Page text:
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OPEC’s November decision not to intervene in oil markets was historic, and time will show it was the correct path, Saudi Arabian Oil Minister Ali Naimi said this week. Dismissing talk that Saudi Arabia and OPEC had declared war on shale oil or that the shift in policy spelled the death of OPEC, Mr Naimi made clear that the kingdom and its OPEC allies would no longer subsidize higher cost producers by ceding market share.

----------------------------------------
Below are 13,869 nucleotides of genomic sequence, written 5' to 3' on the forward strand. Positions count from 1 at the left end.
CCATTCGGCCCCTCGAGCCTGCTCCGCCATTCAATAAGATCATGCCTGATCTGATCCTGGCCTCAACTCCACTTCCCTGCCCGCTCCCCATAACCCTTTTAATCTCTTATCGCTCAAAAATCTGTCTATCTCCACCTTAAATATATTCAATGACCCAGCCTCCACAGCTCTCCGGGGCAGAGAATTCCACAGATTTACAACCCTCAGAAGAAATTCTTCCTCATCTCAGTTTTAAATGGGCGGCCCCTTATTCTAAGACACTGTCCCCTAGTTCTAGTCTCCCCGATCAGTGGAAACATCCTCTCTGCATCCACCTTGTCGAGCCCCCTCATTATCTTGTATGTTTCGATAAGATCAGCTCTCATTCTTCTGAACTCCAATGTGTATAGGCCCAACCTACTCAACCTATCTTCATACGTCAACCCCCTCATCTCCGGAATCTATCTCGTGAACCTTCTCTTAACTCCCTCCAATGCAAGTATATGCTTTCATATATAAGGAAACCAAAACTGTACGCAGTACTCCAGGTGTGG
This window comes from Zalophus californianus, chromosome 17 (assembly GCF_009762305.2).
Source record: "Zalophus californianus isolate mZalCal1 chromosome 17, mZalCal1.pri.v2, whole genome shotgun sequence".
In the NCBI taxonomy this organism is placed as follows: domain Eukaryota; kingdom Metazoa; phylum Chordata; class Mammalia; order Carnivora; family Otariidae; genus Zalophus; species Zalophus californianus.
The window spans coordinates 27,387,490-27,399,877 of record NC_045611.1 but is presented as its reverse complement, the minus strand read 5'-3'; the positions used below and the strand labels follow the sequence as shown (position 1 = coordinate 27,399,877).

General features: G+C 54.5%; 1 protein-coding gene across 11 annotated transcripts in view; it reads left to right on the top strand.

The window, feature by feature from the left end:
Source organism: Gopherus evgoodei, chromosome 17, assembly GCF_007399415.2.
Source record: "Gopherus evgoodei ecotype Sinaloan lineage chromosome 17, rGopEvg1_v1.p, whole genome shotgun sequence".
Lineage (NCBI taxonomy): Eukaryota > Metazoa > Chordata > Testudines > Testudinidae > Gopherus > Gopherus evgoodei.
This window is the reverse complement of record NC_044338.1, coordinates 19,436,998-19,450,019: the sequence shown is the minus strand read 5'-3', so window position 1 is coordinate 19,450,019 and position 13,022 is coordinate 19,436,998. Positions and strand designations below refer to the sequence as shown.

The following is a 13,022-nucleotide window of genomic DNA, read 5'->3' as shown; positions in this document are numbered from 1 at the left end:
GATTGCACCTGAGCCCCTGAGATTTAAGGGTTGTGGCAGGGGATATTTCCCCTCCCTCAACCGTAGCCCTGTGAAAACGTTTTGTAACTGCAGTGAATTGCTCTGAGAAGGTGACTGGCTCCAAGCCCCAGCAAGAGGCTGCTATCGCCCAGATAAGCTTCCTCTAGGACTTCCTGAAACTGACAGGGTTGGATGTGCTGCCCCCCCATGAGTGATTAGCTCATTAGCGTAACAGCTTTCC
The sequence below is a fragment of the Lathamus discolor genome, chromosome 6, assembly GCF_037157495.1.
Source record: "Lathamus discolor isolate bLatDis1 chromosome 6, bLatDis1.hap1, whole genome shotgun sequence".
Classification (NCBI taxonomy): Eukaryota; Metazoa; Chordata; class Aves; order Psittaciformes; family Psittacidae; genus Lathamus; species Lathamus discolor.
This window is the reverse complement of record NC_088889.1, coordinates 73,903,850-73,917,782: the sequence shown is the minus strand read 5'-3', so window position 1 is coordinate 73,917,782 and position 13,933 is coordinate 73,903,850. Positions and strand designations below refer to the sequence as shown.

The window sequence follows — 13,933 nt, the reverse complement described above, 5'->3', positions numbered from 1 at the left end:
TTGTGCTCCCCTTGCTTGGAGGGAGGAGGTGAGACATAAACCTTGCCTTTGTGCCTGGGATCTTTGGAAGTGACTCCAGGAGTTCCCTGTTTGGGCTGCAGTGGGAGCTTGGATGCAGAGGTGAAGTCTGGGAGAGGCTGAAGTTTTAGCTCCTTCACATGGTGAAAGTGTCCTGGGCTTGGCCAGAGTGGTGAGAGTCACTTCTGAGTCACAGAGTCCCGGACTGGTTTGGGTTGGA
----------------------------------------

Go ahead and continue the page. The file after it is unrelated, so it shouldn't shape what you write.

Speaking at the German-Arab Friendship Association in Berlin on 4 March, Mr Naimi gave his assessment of market moves since the 27 November OPEC meeting, at which he was instrumental in steering the 12-member producers’ club to hold production steady, despite signs of weakening demand and prices: “From my perspective, demand is gradually rising, global economic growth seems robust, and the oil price is stabilizing,” Mr Naimi told the audience. Saudi Arabia’s bid for market share was simply an effort to satisfy rising consumer demand, he added. Ultimately, OPEC sought calm markets that benefit everyone, he says.
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